F-FC boys ride big jumps, relay victories to dominating win at Panther Invitational

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Photo - Fountain-Fort Carson's Jequan Hogan (center) runs the boys 110 Meter Hurdles at the 2017 Harrison Panther Invitational on Saturday, March 18, 2017 at War Memorial Stadium. Photo by Isaiah J. Downing
Fountain-Fort Carson's Jequan Hogan (center) runs the boys 110 Meter Hurdles at the 2017 Harrison Panther Invitational on Saturday, March 18, 2017 at War Memorial Stadium. Photo by Isaiah J. Downing

For most programs, second in the state isn't a bad place to be.

Unless that program is the boys' track and field team at Fountain-Fort Carson.

In 2016, the Trojans placed second in the final team standings at the state meet following back-to-back 5A titles and crowns in 2010-11. Overall, F-FC has 17 boys' state titles, only three behind Fort Collins for the most.

And after Saturday's performance at the Harrison Panther Invitational at Memorial Stadium, the Trojans served notice that their hiatus might be a short one.

Junior Jequan Hogan won the triple jump and high jump with state-best marks and also took first in the 110-meter hurdles, Donovan Williams claimed the title in the 200, and the Trojans swept all four relays in a dominating performance in racking up 141 points, nearly double that of the 74 points scored by runner-up Lutheran.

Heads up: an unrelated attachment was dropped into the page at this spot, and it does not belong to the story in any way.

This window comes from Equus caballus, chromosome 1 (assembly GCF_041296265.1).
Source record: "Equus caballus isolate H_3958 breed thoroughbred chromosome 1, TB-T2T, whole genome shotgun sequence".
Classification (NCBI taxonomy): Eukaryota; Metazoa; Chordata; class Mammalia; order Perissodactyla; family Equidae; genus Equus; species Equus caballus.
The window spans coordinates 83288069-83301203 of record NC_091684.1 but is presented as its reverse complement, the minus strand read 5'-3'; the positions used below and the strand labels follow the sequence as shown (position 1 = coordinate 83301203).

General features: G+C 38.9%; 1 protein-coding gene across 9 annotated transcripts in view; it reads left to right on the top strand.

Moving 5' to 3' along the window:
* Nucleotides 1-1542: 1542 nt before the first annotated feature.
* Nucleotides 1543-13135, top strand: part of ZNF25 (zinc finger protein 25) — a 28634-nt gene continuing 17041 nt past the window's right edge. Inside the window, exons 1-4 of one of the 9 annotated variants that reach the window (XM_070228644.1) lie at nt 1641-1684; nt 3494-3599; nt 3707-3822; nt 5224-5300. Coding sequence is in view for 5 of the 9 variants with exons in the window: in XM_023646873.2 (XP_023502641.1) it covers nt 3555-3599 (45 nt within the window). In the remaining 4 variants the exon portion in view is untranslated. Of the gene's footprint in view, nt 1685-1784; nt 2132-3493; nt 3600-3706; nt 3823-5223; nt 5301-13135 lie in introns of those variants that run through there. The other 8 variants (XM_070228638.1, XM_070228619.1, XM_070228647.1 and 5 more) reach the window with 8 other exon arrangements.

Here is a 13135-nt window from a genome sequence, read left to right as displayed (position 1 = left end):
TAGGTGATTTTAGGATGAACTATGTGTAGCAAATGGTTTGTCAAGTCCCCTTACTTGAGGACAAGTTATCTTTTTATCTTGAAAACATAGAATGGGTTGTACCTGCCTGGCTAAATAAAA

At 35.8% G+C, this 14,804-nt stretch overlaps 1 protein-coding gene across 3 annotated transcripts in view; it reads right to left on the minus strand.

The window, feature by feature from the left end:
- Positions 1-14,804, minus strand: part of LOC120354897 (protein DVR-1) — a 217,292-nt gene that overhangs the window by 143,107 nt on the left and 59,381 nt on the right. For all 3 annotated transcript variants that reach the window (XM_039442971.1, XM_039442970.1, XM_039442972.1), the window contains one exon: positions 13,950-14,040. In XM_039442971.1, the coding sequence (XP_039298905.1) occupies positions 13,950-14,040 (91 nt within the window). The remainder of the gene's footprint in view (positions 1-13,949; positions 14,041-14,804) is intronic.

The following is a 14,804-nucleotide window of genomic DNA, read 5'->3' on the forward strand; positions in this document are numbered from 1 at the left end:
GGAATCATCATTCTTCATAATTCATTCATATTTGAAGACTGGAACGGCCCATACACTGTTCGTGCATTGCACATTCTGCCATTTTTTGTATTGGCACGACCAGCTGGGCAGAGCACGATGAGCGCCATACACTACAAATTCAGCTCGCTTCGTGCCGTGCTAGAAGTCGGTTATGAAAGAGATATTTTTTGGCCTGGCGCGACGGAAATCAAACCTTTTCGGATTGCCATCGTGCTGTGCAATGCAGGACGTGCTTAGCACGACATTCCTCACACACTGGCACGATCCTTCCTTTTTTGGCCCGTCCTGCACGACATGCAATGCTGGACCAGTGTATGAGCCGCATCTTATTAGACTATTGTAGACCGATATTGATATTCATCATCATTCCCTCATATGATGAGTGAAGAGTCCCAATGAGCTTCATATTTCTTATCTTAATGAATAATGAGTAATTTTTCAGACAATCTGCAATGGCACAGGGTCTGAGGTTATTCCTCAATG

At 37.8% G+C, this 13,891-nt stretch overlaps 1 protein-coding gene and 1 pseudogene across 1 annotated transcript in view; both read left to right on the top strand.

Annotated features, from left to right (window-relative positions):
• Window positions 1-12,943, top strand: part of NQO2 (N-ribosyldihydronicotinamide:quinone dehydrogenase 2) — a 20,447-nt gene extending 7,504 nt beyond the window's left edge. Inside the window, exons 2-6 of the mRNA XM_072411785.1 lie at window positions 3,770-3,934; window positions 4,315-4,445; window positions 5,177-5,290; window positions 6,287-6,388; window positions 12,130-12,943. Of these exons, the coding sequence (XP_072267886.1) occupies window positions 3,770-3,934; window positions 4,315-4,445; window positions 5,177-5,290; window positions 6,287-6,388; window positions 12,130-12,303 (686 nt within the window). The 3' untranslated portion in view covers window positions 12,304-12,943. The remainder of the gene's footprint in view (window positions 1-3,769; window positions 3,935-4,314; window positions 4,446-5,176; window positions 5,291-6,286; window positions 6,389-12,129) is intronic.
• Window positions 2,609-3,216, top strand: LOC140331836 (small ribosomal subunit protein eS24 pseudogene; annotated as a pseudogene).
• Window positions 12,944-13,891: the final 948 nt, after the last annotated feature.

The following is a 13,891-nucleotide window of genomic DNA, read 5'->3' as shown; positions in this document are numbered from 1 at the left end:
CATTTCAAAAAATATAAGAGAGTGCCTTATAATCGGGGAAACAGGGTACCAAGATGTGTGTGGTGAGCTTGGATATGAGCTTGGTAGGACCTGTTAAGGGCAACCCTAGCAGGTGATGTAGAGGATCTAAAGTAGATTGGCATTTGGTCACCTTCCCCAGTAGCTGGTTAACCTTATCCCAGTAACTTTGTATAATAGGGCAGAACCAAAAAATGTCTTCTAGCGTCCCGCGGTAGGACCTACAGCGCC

"There's always that motivation to be right up there, fighting for the top spot," Trojans coach Ben Montoya said. "We had a good day today, but we have to keep working hard and not get a big head. There's a long way to go. This is just the beginning of the season."

Hogan recorded a high jump of 6 feet, 8 inches and improved on his top mark in the triple jump by nearly leaping 48 feet.

Last year, he finished tied for 10th in the state in the high jump, clearing just 6-0, and also placed 10th in the triple jump, leaping a mere 42-10¾.

"I wasn't expecting to do that well in the high jump," said Hogan, a junior. "In the triple, I wish I could have gotten that extra quarter of an inch for a 48, but I have plenty of time to improve on that. The difference for me has been weight training, really working hard in the summer to get to this point."

If not for the performances of Hogan and Williams, Jalen Lyon might have walked away with two individual titles.

Instead, the junior - who was a member of the state-winning 800 relay with older brother Christian - had to settle for third in the high jump (6-6, a personal best) and second in the 200.

But that's not a bad thing, either.

"We're always pushing each other," Lyon said. "We're very close, and we like to joke around, but we know when it's time to work. We make everyone better."

And for the next two seasons, Jalen will be the last of the Lyon family to leave his legacy at Fountain-Fort Carson. Last spring, then-senior Christian won 5A state titles in the 100 and 200 and took part in two state-winning relays.

"I think he's destined to blaze his own trail," Montoya said. "He's different than Christian. He acts a little bit differently, he's bigger, and I think he's doing what he wants to do. That's perfectly fine with me. He's doing an amazing job right now."